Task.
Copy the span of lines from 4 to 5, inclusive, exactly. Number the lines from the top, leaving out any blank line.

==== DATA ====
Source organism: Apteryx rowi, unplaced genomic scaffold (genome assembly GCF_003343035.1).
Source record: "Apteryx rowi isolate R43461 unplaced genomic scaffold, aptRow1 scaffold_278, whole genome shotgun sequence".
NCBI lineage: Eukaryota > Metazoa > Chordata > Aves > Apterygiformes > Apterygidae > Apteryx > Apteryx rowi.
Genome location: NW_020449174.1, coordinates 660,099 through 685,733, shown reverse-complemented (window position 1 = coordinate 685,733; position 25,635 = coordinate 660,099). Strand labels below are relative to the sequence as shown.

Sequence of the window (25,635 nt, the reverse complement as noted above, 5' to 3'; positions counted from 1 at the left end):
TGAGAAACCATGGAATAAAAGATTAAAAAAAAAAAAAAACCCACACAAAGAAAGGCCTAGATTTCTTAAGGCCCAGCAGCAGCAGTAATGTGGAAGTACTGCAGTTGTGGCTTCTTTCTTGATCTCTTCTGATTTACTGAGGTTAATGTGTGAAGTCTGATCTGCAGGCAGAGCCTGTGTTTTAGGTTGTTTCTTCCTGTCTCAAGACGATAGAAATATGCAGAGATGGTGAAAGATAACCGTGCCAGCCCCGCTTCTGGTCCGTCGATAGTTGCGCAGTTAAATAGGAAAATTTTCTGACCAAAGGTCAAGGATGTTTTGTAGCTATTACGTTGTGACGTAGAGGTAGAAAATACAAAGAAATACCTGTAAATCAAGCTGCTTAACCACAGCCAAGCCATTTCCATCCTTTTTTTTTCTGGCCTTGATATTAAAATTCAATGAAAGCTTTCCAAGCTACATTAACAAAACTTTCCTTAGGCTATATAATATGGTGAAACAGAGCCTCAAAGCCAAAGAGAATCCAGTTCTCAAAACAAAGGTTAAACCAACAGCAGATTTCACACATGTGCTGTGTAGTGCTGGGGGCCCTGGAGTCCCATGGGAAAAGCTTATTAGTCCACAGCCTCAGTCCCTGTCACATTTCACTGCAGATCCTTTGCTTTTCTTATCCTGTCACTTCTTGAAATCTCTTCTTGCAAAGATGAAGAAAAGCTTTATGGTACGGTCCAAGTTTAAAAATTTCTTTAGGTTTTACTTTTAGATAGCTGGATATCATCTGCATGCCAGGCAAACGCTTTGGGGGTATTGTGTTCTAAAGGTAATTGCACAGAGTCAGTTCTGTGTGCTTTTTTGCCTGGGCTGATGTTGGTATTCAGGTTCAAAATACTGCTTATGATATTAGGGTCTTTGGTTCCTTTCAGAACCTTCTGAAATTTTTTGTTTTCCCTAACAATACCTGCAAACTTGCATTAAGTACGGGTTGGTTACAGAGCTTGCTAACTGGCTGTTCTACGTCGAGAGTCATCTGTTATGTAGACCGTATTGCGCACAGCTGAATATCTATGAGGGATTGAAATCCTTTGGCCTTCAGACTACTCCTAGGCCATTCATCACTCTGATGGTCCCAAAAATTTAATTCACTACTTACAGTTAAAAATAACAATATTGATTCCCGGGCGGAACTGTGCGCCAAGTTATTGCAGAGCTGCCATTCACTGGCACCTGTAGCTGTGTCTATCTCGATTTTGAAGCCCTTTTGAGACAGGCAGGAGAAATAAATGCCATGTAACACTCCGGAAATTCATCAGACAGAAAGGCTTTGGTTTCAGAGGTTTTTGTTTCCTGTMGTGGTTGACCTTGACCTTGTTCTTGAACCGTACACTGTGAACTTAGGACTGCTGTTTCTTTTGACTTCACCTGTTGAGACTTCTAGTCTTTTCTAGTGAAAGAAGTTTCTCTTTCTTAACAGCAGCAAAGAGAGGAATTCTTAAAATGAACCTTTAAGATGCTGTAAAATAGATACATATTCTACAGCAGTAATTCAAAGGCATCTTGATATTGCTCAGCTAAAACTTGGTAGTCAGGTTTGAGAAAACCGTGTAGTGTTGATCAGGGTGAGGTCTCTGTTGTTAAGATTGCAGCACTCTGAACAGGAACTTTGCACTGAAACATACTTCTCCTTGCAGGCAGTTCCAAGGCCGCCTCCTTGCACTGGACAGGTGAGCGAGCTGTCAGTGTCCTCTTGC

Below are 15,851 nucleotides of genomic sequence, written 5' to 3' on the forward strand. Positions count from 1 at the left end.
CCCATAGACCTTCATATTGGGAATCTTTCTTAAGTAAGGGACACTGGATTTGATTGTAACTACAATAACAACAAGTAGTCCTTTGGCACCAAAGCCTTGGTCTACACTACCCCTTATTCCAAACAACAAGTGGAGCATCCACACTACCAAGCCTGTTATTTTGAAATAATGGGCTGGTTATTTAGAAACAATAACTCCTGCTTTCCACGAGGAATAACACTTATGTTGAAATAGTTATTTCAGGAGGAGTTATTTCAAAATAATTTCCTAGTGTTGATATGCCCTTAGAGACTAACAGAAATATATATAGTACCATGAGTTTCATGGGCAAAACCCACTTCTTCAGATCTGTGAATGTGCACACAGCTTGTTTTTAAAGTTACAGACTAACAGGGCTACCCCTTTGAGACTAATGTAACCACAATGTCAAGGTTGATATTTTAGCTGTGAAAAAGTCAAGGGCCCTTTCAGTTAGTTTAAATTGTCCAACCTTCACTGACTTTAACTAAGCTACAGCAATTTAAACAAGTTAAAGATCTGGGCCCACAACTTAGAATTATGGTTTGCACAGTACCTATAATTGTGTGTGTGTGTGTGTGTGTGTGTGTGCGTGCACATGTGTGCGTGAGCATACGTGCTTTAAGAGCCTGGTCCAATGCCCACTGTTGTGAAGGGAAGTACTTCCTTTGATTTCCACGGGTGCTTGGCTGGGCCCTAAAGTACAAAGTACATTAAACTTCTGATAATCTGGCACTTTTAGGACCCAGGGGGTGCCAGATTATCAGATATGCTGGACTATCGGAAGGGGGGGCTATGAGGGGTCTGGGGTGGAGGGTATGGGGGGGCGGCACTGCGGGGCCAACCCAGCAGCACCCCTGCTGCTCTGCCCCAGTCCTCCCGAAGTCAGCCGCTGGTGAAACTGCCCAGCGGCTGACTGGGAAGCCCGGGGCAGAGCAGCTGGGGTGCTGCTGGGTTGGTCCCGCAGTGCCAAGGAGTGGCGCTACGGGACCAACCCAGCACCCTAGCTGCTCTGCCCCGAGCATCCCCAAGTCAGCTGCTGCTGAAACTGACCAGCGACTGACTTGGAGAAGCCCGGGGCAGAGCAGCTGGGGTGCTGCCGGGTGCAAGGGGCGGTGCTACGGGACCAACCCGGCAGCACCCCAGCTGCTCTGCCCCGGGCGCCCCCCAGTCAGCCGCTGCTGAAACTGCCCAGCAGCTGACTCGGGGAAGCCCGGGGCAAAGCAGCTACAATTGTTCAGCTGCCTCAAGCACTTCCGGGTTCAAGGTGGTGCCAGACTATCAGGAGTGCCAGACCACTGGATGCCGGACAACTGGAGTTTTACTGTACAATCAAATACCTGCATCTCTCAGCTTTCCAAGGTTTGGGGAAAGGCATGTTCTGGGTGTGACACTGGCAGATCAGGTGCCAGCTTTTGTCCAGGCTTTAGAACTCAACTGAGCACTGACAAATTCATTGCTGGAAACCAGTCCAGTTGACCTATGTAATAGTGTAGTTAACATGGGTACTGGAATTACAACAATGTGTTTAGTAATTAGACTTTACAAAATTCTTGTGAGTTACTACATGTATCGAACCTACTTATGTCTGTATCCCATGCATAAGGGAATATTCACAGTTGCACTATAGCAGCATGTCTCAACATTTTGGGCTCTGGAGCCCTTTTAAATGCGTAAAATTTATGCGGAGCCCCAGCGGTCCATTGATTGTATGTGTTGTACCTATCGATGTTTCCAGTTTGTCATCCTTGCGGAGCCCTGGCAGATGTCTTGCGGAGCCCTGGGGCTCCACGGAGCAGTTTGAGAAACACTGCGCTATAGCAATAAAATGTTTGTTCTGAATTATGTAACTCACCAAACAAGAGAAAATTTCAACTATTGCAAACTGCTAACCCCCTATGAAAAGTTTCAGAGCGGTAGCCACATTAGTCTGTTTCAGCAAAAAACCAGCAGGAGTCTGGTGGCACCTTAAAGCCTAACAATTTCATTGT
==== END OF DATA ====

Genome location: NW_020449174.1, coordinates 660,099 through 685,733, shown reverse-complemented (window position 1 = coordinate 685,733; position 25,635 = coordinate 660,099). Strand labels below are relative to the sequence as shown.

Sequence of the window (25,635 nt, the reverse complement as noted above, 5' to 3'; positions counted from 1 at the left end):